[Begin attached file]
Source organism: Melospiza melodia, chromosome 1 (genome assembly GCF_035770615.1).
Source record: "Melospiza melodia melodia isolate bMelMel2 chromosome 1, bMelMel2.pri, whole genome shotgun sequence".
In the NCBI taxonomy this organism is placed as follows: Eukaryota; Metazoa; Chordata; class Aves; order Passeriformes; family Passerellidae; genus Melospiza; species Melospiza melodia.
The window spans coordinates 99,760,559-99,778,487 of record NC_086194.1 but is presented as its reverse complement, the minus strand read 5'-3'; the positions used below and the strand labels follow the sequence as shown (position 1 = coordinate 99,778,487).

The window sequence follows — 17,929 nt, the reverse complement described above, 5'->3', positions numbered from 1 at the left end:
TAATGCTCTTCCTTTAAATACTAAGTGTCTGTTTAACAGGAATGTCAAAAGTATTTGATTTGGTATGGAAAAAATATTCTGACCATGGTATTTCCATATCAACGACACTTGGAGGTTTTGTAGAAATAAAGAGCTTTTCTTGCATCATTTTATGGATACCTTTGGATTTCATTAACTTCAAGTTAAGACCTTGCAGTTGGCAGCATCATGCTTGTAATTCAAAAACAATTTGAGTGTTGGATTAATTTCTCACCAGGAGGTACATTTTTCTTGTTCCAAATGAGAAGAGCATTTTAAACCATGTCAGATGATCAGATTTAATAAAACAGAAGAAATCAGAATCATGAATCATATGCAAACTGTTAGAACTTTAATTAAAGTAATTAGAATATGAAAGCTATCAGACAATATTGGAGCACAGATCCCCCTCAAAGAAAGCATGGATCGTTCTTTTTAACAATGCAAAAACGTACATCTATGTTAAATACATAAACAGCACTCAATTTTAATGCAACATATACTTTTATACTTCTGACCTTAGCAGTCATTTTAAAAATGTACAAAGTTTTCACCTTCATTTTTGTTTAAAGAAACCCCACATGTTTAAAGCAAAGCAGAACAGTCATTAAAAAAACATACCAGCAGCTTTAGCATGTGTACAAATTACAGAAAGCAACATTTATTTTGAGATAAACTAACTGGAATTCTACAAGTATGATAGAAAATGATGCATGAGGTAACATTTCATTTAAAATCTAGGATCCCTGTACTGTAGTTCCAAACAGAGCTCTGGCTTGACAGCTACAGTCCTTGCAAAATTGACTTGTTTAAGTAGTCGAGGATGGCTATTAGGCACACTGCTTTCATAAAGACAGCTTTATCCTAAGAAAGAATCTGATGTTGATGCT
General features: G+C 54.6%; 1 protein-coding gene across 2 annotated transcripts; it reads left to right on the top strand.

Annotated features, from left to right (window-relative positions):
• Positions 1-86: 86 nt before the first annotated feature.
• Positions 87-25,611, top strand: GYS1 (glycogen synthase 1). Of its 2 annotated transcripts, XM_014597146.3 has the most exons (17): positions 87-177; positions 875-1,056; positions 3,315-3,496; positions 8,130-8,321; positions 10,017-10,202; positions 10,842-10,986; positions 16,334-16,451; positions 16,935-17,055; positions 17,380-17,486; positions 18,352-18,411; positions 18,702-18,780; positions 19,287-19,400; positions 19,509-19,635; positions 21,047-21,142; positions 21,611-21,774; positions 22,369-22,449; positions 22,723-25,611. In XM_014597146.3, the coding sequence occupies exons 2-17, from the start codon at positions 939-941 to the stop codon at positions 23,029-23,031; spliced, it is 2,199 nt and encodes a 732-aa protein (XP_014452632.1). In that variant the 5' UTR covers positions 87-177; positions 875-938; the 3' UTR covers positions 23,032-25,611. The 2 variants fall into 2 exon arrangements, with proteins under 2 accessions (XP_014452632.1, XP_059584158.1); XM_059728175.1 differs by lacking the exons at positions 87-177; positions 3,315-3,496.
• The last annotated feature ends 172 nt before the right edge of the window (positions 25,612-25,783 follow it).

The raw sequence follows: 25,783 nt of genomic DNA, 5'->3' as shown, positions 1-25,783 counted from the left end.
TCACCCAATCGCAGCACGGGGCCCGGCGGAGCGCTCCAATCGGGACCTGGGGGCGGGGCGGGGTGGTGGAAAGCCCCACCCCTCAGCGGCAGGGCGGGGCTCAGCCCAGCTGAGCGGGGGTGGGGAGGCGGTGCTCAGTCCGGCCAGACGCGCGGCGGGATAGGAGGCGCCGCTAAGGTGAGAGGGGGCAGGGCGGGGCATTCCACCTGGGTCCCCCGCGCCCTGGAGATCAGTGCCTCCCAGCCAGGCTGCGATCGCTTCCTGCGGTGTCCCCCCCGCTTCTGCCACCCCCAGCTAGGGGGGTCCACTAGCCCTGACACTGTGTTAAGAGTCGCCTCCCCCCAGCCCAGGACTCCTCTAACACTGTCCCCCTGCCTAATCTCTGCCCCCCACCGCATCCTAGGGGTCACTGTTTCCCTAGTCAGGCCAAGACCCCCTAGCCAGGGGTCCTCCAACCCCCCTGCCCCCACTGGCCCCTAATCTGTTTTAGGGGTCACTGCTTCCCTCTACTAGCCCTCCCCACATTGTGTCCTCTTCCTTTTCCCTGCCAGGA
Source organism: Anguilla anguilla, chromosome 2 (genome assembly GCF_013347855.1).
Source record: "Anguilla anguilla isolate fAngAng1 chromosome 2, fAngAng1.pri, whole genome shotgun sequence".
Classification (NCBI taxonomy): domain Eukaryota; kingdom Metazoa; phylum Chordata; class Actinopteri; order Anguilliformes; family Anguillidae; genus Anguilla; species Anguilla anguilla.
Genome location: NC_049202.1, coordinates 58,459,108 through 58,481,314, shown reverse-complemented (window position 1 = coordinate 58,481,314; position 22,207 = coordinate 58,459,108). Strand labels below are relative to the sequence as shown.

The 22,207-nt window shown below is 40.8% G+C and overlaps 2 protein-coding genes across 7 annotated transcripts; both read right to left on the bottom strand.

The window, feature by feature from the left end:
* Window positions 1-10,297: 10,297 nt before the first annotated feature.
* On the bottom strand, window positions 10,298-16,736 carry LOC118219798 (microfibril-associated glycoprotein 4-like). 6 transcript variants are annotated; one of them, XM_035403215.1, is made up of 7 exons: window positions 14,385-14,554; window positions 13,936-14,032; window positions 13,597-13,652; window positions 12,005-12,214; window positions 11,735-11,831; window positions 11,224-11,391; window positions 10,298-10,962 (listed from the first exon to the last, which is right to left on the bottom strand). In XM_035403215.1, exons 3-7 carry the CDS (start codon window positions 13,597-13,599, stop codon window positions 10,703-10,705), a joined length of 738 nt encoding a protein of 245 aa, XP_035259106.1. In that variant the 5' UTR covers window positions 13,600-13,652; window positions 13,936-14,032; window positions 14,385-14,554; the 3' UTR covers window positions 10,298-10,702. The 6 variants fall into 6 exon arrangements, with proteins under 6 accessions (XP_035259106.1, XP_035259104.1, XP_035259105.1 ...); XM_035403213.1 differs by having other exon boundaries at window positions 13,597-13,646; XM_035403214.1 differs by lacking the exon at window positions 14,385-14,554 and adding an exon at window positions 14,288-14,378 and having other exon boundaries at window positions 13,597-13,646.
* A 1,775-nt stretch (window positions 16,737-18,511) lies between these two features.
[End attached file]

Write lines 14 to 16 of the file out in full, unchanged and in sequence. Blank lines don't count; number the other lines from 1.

Source organism: Anguilla anguilla, chromosome 2 (genome assembly GCF_013347855.1).
Source record: "Anguilla anguilla isolate fAngAng1 chromosome 2, fAngAng1.pri, whole genome shotgun sequence".
Classification (NCBI taxonomy): domain Eukaryota; kingdom Metazoa; phylum Chordata; class Actinopteri; order Anguilliformes; family Anguillidae; genus Anguilla; species Anguilla anguilla.